Elin Li, Business Development Manager at Holmen Iggesund, shares her insights into how packaging can help with a successful omnichannel strategy with Elisabeth Skoda.

What are, in your opinion, the biggest advantages of creating packaging for an omnichannel environment, rather than creating separate packs for retail and e-commerce? Conversely, what are the disadvantages?

When using the same pack for all your channels, the greatest advantage is that you’re not creating more SKUs than necessary. It also helps with ensuring a full crossover, and being able to service customers whether they place an order online and come and pick it up in shop, or if they want to have it shipped home, or if they just buy it in the shop.

The disadvantage there is that there is a big difference between the retail value chain, the brick and mortar value chain and the e-commerce value chain. With e-commerce, the pack goes through so many more touchpoints and more manual handling. More handling means more risk – it’s often the last mile of a delivered product is most difficult to control and where damage occurs most often. A pack optimised to be delivered in store on a pallet may not work so well in e-commerce – the concept of primary, secondary and tertiary packaging get mixed up in omnichannel.

What are the particular challenges for companies when it comes to shipping products in an omnichannel context? What steps can companies take to keep their products safe?

Packs are often designed for maximum shelf appeal, and may have a window to show the product inside, but don’t offer as much protection. If they’re thrown together into a transit pack without much thought, they risk being damaged during shipping. In a worst-case scenario, the product inside is damaged, but even if just the outer packaging is damaged, the first impression still isn’t good.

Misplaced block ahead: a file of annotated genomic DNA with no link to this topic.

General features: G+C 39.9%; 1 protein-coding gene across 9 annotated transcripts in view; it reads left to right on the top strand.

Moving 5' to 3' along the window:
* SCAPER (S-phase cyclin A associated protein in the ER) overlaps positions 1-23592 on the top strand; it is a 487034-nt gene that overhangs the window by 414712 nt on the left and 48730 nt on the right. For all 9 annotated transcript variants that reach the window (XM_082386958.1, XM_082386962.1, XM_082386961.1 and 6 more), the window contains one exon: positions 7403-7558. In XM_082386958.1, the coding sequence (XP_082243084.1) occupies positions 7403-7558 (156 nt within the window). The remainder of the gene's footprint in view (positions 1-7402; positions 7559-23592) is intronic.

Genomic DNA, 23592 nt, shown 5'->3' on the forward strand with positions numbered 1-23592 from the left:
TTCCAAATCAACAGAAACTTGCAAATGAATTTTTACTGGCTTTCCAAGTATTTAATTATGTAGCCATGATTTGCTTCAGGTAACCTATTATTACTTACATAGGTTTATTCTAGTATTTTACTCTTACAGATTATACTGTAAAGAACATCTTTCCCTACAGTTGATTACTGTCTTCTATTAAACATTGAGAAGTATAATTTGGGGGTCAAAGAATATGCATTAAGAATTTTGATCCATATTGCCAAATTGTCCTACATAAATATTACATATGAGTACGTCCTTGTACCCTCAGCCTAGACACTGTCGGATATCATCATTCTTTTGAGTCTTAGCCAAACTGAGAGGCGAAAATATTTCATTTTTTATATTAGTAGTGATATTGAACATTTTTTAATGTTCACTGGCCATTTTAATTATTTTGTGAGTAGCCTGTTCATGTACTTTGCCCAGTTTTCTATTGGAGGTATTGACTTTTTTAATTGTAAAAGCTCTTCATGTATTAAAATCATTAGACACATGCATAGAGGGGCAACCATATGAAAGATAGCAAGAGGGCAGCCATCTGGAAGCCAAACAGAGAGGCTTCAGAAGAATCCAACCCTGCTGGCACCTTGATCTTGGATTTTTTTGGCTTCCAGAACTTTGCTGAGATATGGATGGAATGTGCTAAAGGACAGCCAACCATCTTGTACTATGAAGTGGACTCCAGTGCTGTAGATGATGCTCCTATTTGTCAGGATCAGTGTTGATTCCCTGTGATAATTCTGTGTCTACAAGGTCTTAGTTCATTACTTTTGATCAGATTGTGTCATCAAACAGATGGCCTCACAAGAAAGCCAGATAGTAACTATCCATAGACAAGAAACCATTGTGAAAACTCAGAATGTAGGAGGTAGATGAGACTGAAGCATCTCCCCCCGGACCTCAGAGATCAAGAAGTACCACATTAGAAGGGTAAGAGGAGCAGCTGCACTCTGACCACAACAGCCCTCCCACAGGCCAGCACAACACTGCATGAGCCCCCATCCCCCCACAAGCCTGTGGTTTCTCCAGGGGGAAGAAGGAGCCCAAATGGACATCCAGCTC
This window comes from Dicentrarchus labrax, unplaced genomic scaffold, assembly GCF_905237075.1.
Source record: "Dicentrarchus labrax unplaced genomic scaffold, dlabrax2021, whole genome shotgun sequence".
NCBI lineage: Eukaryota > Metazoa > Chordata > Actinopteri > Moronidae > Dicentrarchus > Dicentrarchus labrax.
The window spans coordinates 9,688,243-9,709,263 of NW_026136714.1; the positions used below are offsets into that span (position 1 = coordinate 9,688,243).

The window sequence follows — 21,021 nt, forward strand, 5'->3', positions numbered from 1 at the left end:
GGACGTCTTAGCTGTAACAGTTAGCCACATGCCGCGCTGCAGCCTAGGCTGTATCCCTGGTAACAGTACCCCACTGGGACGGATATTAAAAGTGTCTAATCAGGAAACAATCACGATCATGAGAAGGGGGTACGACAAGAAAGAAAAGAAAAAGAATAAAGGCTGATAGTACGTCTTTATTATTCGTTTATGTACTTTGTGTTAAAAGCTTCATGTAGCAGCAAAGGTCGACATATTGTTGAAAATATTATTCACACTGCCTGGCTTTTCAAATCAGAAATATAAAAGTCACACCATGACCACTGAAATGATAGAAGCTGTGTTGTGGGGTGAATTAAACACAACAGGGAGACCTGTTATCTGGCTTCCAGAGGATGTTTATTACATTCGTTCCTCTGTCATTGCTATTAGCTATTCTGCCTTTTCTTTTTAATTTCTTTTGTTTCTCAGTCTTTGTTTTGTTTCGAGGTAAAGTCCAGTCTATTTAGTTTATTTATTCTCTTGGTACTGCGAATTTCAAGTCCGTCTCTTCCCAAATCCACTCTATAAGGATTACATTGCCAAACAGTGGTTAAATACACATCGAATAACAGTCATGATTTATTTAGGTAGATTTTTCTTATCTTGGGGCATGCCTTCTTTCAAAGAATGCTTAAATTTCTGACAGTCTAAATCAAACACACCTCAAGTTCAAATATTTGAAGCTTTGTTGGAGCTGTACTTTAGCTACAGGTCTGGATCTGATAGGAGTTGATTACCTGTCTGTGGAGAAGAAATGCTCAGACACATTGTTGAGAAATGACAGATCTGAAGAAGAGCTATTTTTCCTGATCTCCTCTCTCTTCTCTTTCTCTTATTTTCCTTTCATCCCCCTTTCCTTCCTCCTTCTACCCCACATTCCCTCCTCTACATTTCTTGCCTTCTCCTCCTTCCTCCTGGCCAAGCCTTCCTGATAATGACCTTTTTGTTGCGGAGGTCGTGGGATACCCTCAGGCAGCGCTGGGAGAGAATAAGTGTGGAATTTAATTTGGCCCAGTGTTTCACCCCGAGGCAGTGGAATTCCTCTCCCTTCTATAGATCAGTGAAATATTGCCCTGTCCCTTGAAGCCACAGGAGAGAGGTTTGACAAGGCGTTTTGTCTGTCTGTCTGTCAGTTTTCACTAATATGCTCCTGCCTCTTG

A good strategy is about understanding all different touchpoints that a pack goes through. For an optimal omnichannel strategy, it’s important to develop a pack strategy that works for all channels, understanding each touchpoint, working with a lot of data, and  implementing that knowledge, so that at the end you will have a pack that supports whatever channel you choose.

How can packaging help to make the omnichannel shopping experience more convenient for consumers?

There are a lot of things that brands can do to enhance the shopping experience and the convenience for consumers. For example, if I go to a shop to buy something and it’s out of stock, the shop could offer to ship the product to me, and it would be great to see in advance how many units they have in store.

Especially with apparel, there’s a very high return rate. People tend to on average send back half of what they buy. Simplifying returns and making sure shipping containers or bags can be reused for returns could be an important factor. You don’t want to add any fuss, you don’t want to have to print an address, everything should be ready in that shipping container.

Damage must be the most unpleasant experience for consumers.  It’s important to make sure packaging products work in the supply chain, not only the transit pack, but also the secondary and primary packaging, to make sure they protect the product.

A good omnichannel strategy is about having the same brand experience throughout all your channels. For example, if a brand says that sustainability is important and talks about it in its branding, it needs to be shown in all of the packaging.

Unboxing  is is key in an e-commerce experience. What steps can companies take to make their packaging stand out?

Unboxing should be like the opening act of a concert. Unboxing videos on YouTube do really well, and small children often enjoy the unwrapping more than the actual present.